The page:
Brexit, the year after – Twissen Season Report Spring 2017

During the spring season, Macron won the French elections, and in the UK the First Minister Theresa May wanted an early voting in order to strengthen her politic position before the Brexit negotiations. Notwithstanding, Conservatives had to face Labours competition, and analysts bet that also negotiations for Brexit will open new scenarios.

Waiting to find out the next steps, it is clear, as reported by ABTA – British association of travel agents and tour operators – that this uncertainty and the annexe pound fall won’t only generate an increase of international arrivals, but also a trend of British tourists towards the so-called staycation, namely spending holidays in the UK and, consequently, a minor flow towards the EU, but also towards the major international destinations. British tourism operators are already suffering from the consequences, as they cannot foresee such an unsteady scenario.

In fact, along with Brexit, there are also worries concerning transportation and the opportunity to freely travel to Europe and beyond. In fact, given that one of the enshrined rights by the European treaties is the free movement of people, a limitation deriving from the Brexit could cause a loss in the number of flights, trains and maritime routes which would negatively impact on investments, income and employment. It is easy to imagine what would happen if visa were restricted.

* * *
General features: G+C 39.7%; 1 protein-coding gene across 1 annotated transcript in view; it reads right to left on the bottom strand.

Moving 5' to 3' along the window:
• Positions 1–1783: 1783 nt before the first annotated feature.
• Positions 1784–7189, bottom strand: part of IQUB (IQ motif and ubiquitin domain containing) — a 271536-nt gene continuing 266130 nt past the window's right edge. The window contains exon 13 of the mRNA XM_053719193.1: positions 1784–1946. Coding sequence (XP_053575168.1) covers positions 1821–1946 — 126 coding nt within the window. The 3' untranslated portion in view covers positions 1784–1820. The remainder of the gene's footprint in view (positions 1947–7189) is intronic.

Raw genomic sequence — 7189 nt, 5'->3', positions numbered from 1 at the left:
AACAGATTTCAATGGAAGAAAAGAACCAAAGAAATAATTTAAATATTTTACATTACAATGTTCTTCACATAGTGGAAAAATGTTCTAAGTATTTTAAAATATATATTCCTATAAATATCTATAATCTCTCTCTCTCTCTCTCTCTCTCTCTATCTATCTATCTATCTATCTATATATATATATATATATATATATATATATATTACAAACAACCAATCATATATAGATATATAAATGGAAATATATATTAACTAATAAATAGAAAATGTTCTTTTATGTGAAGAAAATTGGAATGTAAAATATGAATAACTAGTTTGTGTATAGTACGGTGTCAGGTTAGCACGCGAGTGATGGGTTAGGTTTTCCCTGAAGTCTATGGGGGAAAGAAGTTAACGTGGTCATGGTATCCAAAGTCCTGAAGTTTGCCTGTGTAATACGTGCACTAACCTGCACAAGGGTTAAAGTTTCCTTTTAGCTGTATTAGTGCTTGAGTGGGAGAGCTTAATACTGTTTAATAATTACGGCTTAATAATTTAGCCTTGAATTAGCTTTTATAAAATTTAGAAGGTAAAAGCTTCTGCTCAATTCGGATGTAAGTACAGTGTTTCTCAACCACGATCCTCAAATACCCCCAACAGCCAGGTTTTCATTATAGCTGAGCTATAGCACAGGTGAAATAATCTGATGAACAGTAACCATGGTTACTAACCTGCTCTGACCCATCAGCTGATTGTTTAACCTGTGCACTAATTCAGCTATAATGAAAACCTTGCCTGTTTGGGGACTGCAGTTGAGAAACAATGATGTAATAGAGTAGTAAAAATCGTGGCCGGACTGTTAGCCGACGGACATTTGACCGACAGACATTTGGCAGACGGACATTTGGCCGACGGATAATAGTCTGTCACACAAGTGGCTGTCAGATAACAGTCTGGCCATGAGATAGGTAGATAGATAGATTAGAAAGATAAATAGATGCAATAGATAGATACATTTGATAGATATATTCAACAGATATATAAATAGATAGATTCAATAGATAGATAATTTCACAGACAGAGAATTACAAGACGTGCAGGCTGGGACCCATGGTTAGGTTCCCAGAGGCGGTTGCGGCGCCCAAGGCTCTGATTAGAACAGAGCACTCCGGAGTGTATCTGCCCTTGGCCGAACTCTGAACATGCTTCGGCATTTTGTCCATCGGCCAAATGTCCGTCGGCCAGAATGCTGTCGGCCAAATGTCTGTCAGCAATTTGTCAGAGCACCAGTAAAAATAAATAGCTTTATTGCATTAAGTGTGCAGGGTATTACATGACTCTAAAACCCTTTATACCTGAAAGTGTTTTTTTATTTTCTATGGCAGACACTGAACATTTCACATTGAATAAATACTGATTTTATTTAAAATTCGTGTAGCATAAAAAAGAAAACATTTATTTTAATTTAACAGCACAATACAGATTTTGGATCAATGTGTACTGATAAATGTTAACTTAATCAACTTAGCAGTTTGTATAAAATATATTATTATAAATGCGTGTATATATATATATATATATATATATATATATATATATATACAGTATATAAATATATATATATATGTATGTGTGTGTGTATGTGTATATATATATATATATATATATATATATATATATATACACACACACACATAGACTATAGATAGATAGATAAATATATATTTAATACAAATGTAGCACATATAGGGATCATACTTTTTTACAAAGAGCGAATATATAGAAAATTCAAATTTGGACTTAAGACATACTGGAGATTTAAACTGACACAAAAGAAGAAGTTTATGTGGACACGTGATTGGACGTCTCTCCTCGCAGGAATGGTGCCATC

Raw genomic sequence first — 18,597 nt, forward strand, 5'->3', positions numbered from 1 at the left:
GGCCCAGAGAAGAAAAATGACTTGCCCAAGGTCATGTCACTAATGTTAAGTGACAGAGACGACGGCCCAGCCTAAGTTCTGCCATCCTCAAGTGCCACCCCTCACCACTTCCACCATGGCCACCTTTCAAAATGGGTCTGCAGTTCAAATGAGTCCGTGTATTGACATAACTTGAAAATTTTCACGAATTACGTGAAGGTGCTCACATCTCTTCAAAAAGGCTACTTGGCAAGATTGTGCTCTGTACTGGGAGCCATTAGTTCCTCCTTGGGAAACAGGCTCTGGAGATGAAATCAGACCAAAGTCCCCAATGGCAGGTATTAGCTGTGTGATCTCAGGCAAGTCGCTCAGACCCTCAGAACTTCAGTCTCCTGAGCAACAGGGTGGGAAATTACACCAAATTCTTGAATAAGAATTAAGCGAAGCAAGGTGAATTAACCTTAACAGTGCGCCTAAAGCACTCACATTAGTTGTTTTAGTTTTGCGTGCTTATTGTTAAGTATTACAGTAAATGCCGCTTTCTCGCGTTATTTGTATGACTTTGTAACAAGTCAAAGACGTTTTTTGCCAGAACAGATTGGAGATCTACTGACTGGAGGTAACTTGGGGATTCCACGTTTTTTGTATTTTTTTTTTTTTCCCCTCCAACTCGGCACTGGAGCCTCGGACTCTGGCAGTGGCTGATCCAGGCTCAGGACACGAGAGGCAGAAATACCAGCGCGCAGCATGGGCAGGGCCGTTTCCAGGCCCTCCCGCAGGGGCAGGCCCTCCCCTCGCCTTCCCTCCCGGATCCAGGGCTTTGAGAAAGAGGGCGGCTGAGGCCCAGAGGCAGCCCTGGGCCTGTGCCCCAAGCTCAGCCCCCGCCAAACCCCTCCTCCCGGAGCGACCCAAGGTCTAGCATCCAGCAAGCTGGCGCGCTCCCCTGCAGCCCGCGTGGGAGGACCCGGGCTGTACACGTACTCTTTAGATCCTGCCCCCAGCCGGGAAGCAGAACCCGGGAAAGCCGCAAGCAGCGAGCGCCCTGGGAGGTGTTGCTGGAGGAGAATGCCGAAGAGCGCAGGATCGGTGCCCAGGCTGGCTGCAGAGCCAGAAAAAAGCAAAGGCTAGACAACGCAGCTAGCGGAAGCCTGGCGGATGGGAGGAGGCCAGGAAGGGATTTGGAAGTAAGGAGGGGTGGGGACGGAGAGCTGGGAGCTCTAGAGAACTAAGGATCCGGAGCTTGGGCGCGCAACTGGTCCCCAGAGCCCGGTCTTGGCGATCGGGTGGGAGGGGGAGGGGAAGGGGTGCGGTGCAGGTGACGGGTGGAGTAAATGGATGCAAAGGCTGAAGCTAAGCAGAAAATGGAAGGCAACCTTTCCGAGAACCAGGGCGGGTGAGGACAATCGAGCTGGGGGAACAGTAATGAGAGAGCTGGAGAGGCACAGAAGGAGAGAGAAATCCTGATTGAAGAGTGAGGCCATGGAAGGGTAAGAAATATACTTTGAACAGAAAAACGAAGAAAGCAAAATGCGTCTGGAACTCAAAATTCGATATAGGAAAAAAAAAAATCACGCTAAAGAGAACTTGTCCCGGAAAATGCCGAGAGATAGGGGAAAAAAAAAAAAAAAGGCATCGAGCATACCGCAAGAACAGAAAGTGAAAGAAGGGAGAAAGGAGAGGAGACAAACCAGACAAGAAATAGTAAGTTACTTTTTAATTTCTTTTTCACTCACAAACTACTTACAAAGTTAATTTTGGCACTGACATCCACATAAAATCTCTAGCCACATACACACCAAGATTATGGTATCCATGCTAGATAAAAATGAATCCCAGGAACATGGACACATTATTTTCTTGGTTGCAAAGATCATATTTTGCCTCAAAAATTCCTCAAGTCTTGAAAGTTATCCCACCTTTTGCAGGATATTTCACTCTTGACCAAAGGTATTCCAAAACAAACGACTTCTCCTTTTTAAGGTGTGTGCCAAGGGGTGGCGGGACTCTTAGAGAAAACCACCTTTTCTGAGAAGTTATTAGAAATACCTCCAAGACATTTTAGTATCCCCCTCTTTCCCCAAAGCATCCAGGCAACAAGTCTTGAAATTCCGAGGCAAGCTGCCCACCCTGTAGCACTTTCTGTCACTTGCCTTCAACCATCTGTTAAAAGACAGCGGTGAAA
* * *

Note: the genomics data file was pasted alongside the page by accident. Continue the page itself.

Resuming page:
In terms of consumer rights, a British traveller might lose the advantages of being able to use European health care systems, or the brand new international roaming rates. ABTA also describes the present expense impact that the UK tourism has on the EU economy, namely a total of 19 billion pounds: 6bn in Spain, 2.8bn in France, 1.6bn in Italy, 1.3bn in Greece and 1.1bn in Portugal.

Terrorism attacks that affected London and Manchester also complicated the UK tourism scenario. Analysts assess that, by consequence, tourism flows might decrease by 30%, also caused by booking cancellations of school trips.

The uncertainty period carries several doubts, but also many opportunities and room for business which will be created in spite of those destinations which will not be able to adapt their policies to a rapidly changing scenario.


In the Report you can also find about:

  • Off the beaten paths with technology on hand
  • Brexit, the year after
  • European funds focus on transnational tourism products
  • Overtourism phobia
  • Alitalia crisis in the European air sector segment
  • A new legislative context for short-term rental in Europe
  • Z Generation, a new target of travellers
  • Reviews and web reputation mark new trends in the accommodation sector
  • Action, travel!


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